review of "Sybil Exposed" by Lynn Crook
permission from author of review to post
Sybil Exposed: The Extraordinary Story Behind the Famous Multiple Personality Case
This book "reads like fiction" as the cover says.
But is it "fact" as the cover claims?
On page 222 of "Sybil Exposed," Nathan says, "Roseanne Barr . . . would later describe her twenty alter personalities. They included `Piggy,' `Bambi and `F . . . . . '" Nathan's cite for this statement is People Magazine, October 7, 1991.
However, there is no mention of any alter personalities in the 1991 article (pp. 84-88) by correspondent Vickie Bane. None of these names are mentioned in the article. Nathan also says that Barr "forgot about it until she entered therapy." But in the People Magazine article, Barr says she started to recover memories of abuse after her then-fiancé Tom's telephone call from rehab in 1989 telling her he was molested by a babysitter (p. 85). After she began to recall, then Barr saw a therapist.
On page 225 of her book Nathan says, "The state of Texas closed Peterson's dissociative disorders unit after determining it had overused physical restraints . . . " This claim may have originated with Frontline's 1995 documentary, "Divided Memories." In 1996, when I reviewed this Frontline documentary for a news journal, I contacted the Texas Department of Health. A spokesperson there denied any such closing of the unit. The review was published in 1996.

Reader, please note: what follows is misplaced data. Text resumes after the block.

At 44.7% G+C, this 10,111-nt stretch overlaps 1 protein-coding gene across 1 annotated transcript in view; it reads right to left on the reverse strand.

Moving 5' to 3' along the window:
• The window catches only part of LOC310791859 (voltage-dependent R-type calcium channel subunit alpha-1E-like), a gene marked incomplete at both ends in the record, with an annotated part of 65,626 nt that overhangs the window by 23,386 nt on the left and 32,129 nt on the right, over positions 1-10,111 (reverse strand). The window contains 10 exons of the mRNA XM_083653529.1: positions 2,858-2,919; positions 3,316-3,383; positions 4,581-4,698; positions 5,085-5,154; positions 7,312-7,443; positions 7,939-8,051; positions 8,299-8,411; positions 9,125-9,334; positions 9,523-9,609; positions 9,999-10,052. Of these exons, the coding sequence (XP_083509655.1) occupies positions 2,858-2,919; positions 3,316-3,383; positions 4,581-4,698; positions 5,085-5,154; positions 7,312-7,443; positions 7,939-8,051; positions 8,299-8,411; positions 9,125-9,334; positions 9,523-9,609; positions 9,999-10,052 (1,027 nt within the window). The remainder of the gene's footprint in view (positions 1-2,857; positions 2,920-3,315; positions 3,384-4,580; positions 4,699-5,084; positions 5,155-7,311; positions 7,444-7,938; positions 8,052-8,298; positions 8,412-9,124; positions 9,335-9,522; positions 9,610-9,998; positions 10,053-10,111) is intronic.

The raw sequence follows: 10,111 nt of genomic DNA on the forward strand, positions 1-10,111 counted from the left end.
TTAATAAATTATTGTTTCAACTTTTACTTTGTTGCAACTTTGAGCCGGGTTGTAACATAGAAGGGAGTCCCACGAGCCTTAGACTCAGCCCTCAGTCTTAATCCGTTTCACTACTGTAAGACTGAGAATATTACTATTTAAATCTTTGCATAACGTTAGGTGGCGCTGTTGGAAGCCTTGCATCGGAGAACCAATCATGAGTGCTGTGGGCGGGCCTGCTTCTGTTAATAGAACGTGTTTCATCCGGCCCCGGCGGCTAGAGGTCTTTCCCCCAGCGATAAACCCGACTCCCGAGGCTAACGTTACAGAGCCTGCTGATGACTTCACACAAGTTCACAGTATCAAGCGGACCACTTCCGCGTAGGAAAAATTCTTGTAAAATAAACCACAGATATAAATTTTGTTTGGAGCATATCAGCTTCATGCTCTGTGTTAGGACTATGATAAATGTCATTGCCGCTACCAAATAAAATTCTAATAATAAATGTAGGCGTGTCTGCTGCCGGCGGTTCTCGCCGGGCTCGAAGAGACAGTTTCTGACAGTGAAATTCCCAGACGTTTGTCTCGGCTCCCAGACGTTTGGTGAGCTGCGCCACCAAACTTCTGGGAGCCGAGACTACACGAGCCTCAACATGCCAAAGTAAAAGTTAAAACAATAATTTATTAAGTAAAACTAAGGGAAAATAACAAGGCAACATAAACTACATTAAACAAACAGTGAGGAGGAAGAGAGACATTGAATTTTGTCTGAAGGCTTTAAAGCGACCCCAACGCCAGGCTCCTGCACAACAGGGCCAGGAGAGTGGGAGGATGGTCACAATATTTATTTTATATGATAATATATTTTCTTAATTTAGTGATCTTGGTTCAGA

Nathan fails to mention that the trial of US v. Peterson et al. on mail and insurance fraud vindicated Peterson and the others of all charges. Here's what happened in this Houston trial. By February 1999, the federal government had been presenting its case for six months. The government's first expert, Dr. James Hudson, had just undergone a rigorous cross-examination by Peterson's attorney. The jury was down to 12 members and the defense was prepared to continue. The government dropped all the charges.